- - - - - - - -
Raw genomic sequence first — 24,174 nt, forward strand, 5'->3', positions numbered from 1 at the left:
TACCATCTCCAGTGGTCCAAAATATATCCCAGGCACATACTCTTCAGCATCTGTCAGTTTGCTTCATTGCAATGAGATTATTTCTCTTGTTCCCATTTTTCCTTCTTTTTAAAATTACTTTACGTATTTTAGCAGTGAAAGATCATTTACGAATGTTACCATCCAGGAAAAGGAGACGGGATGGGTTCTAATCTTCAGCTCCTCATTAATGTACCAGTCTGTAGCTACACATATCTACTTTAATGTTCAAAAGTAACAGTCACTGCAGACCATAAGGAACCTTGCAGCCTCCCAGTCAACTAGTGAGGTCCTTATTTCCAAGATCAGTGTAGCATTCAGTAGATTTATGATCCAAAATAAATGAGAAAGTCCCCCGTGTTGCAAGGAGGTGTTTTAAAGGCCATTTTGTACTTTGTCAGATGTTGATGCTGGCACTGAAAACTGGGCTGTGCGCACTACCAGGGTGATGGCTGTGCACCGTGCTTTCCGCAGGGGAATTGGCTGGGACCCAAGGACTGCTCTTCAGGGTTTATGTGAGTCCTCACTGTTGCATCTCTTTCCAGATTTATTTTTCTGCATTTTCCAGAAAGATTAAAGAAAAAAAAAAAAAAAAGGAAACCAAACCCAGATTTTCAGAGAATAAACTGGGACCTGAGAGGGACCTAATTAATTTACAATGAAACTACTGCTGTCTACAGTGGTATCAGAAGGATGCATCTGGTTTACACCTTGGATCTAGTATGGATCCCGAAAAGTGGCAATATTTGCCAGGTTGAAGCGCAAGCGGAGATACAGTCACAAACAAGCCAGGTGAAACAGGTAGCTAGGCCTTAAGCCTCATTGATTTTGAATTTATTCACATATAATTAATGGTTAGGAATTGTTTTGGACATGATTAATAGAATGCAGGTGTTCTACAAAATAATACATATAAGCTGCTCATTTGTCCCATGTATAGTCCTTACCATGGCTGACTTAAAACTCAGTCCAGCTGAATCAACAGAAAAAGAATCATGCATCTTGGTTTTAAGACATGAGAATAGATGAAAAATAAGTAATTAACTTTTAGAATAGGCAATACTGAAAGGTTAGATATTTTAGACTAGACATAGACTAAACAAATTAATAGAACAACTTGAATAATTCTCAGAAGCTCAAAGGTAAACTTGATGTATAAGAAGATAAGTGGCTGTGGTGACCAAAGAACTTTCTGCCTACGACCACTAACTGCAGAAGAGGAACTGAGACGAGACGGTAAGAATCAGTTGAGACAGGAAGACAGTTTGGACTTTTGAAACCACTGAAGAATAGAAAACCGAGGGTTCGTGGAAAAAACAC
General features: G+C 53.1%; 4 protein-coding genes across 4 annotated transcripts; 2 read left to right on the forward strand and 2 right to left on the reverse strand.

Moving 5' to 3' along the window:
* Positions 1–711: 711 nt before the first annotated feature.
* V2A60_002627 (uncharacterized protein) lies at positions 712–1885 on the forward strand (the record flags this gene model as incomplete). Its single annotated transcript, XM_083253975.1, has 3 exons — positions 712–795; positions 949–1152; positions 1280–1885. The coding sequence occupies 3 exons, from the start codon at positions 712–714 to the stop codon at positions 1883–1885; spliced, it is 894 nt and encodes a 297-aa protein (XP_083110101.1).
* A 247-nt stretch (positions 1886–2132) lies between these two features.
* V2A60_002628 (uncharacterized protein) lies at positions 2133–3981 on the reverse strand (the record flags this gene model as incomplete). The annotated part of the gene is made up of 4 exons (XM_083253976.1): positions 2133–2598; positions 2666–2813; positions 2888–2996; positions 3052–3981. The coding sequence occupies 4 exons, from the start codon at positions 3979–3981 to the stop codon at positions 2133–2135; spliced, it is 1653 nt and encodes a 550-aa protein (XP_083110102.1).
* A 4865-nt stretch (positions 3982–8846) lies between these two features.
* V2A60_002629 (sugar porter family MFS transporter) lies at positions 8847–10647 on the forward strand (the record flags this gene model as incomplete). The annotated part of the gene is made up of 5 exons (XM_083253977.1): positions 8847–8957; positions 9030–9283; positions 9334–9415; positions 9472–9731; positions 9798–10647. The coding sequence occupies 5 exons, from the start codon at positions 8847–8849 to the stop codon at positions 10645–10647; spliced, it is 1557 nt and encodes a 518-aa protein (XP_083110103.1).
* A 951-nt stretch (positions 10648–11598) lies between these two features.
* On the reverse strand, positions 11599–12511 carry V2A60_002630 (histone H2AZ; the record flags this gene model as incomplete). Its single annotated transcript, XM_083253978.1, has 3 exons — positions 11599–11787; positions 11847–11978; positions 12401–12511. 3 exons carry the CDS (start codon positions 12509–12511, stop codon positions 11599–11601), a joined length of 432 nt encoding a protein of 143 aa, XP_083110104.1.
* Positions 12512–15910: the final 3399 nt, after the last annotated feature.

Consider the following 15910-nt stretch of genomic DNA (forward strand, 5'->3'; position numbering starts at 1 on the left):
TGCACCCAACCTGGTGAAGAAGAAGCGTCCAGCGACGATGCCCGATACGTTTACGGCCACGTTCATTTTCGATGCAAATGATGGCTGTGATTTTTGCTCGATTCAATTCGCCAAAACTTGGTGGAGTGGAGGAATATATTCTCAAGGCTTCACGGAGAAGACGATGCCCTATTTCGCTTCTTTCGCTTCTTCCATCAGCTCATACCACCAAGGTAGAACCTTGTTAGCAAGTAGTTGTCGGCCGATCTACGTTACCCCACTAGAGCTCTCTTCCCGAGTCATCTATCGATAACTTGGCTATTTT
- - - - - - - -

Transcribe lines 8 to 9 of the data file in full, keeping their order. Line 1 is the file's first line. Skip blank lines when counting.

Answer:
* V2A60_002628 (uncharacterized protein) lies at positions 2133–3981 on the reverse strand (the record flags this gene model as incomplete). The annotated part of the gene is made up of 4 exons (XM_083253976.1): positions 2133–2598; positions 2666–2813; positions 2888–2996; positions 3052–3981. The coding sequence occupies 4 exons, from the start codon at positions 3979–3981 to the stop codon at positions 2133–2135; spliced, it is 1653 nt and encodes a 550-aa protein (XP_083110102.1).
* A 4865-nt stretch (positions 3982–8846) lies between these two features.